Advocates Push for Grassroots Involvement in Community Preservation Act at Council Hearing
Joe Kriesberg, MA Association Community Development Corps, email@example.com
Greg Galer, Boston Preservation Alliance, firstname.lastname@example.org
Linda Orel, The Trust for Public Land, Linda.Orel@tpl.org
Cortina Vann, MA Affordable Housing Alliance, email@example.com
BOSTON – The Yes for a Better Boston (YBB) alliance, which helped pass the Community Preservation Act (CPA) in Boston on the November 8, 2016 election, is calling for grassroots involvement in CPA implementation in Boston at a City Council hearing on March 23. YBB is a broad and diverse coalition of groups working with the Walsh Administration and City Councilors to ensure that the implementation of CPA is transparent, equitable and accountable to all Boston residents.
CPA, which passed with 74% voter support, will help Boston to create new affordable homes, preserve open space and historic sites, and develop outdoor recreational opportunities. Funds will be generated by 1% property tax surcharge matched by a statewide trust fund, with exemptions for low-income homeowners and the first $100,000 of property value. The typical Boston homeowner will pay about $24 per year towards this investment, and the City will generate approximately $20 million every year for CPA projects.
At Thursday’s hearing, the Government Operations Committee will accept testimony on the CPA Ordinance, which will spell out the membership on Boston’s first nine-member Community Preservation Committee (CPC). CPC members are expected to be appointed later this spring so they can administer the CPA program that launches on July 1. The CPA ordinance will define the committee's composition, length of member terms, how the four "at large" positions will be appointed, as well as outlining the committee’s responsibilities.
YBB hopes to participate in the nomination process of the four “at large” positions. Grassroots involvement will ensure credibility and transparency, alleviate potential concerns about politicizing grant making decisions, increase the chance that grants will be made equitably throughout the City, and better meet the needs of those in underserved neighborhoods.
“This is a special opportunity to fund historic preservation and park projects, while creating much-needed affordable homes for families, seniors and veterans, and producing jobs,” said Joseph Kriesberg, West Roxbury resident, President of the Massachusetts Association of Community Development Corporations. “Involving Boston’s grassroots in appointing members of the CPC, and making sure funds are distributed equitably is critical to a successful CPA program in Boston.”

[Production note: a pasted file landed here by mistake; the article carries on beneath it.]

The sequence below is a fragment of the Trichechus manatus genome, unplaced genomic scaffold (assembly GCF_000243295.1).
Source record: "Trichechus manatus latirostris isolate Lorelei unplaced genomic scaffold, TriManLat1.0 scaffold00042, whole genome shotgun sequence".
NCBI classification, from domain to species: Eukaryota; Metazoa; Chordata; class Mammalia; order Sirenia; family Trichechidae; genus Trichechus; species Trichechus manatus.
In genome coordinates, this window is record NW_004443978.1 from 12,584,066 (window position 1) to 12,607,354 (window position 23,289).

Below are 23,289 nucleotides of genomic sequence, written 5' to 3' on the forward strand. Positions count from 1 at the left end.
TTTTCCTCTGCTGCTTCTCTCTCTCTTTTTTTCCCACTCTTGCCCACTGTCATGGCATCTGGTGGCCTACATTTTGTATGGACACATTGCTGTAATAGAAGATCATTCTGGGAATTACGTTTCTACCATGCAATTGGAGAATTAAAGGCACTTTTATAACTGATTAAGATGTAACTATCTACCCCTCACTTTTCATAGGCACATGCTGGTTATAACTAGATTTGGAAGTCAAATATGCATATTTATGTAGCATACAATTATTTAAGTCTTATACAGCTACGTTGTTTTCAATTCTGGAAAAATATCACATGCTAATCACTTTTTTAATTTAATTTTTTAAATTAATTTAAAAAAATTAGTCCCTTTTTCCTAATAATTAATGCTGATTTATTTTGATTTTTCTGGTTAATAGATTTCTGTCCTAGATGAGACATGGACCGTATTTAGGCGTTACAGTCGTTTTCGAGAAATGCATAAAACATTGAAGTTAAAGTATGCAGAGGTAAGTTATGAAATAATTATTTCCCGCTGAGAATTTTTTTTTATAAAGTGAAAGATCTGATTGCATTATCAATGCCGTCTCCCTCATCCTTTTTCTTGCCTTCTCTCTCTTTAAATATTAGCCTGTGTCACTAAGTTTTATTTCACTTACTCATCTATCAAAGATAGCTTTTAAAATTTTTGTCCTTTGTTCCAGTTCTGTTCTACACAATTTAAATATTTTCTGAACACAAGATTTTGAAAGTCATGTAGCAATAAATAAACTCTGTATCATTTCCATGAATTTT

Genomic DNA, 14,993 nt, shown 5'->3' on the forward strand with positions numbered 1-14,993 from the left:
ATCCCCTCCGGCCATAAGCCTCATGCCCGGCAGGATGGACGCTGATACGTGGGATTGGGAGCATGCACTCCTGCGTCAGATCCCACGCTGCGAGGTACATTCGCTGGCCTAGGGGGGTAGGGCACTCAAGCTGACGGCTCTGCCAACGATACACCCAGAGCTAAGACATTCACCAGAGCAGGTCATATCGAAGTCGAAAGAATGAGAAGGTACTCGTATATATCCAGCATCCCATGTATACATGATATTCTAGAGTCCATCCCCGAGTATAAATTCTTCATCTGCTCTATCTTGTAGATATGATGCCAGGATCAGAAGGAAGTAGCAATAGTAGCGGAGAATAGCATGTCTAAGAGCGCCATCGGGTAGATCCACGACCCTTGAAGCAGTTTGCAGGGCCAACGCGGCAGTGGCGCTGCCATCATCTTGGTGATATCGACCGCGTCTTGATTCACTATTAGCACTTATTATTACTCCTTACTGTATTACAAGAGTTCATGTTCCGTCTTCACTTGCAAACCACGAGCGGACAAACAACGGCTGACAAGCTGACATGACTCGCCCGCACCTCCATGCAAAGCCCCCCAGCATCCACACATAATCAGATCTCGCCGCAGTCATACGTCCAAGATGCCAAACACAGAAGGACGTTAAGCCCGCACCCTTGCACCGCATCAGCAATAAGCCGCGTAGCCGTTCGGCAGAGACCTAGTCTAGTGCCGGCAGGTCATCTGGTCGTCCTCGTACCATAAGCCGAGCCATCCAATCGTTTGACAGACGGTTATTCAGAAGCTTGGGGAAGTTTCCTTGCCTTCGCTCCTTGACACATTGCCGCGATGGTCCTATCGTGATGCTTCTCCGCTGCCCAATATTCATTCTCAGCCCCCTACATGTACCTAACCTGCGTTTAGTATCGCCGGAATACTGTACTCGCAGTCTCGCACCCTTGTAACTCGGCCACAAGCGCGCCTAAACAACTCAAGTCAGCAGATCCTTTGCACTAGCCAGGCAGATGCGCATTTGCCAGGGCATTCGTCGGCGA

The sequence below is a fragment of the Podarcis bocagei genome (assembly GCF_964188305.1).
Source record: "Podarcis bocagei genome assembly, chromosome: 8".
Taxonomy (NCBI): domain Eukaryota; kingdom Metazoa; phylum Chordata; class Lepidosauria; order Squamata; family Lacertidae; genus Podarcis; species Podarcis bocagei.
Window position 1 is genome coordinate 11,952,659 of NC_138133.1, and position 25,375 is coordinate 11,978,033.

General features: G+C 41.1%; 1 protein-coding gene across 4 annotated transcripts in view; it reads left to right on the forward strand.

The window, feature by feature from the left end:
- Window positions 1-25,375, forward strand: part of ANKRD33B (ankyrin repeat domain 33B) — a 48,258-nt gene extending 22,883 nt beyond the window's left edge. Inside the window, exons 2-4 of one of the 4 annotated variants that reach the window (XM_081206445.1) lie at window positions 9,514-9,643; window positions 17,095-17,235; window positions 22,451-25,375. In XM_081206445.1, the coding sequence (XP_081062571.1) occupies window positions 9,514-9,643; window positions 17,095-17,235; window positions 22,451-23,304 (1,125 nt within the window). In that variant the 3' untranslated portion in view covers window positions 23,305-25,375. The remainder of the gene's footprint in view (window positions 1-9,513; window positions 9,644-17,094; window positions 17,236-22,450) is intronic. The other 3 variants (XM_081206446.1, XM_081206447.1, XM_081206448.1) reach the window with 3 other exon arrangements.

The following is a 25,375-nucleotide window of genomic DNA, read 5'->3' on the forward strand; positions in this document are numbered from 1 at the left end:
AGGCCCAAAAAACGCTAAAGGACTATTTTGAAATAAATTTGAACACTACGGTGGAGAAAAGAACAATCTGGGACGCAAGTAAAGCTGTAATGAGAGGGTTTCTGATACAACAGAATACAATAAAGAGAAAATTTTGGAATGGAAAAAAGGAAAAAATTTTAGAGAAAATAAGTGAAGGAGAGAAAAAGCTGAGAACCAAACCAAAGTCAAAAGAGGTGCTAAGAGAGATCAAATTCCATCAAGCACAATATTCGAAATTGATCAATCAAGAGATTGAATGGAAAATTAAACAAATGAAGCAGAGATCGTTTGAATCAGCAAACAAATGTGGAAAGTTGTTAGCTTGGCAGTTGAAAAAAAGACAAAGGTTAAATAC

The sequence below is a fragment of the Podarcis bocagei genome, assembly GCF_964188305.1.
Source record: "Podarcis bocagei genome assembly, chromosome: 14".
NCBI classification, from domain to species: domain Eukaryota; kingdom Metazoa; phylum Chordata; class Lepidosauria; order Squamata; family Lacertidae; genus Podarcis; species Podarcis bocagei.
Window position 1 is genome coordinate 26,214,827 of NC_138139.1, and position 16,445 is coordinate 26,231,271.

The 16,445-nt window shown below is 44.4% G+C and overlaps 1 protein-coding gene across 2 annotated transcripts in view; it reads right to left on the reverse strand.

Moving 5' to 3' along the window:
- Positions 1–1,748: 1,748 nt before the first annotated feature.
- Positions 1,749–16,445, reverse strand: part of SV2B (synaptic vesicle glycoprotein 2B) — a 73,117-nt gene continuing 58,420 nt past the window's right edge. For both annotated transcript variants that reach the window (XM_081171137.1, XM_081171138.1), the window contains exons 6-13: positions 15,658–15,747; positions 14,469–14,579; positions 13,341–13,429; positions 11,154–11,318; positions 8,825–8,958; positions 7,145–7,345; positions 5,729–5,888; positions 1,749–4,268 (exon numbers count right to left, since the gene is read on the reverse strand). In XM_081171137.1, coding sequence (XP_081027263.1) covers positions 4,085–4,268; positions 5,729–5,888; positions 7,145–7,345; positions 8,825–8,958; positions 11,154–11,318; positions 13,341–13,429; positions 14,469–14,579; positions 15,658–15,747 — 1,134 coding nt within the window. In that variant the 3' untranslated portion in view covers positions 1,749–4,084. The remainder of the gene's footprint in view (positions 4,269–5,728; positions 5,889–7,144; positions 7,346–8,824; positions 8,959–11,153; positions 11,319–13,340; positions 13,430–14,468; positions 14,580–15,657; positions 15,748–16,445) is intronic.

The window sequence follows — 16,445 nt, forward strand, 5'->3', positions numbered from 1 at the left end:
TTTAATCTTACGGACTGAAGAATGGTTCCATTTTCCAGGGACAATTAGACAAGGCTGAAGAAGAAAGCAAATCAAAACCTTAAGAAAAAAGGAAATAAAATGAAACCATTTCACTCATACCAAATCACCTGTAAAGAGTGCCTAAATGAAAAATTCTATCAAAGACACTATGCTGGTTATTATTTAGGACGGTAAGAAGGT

- Public access to CPC decisions, activities, projects and hearings;
- Public reports that describe grants, including a map showing the geographic distribution of CPA projects;
- An independent CPA Office with dedicated staff overseen by the CPC, and housed in a neutral department in the City;
- Public hearings held by the CPC in neighborhoods throughout the City;
- Term limits for CPC members to enable active participation of new members and to bring new ideas and experiences to the CPC;
- Determination of allocation of CPA revenues to be done on an annual basis based on input from public hearings, data on need, and number of “shovel-ready” projects.
"The effort to pass and now implement CPA has, from the beginning, been a remarkably cooperative effort between the historic preservation, parks, and affordable housing communities,” said Greg Galer, executive director of the Boston Preservation Alliance. “We support a process for selecting CPC members who are passionate about projects that don't just meet these needs in individual but who encourage projects that cross and merge these boundaries. Affordable housing in adapted and preserved historic buildings and the restoration of historic parks will benefit all neighborhoods of the city."
YBB will continue to work with officials in the Walsh Administration and City Council to ensure that CPA is implemented in fairly and equitably.
To learn more about the Community Preservation Act, CLICK HERE.
To research examples of CPA projects in the 172 Massachusetts cities and towns that have adopted CPA, CLICK HERE.
The Yes for a Better Boston Steering Committee includes Allston-Brighton CDC, Boston Park Advocates, Boston Preservation Alliance, Chinese Progressive Association, Emerald Necklace Conservancy, Friends of the Public Garden, Greater Boston Interfaith Organization, Historic Boston, Inc., Mass Affordable Housing Alliance, Mass Alliance of HUD Tenants, Mass Association of Community Development Corp, New England United for Justice, Right to the City Boston, and The Trust for Public Land.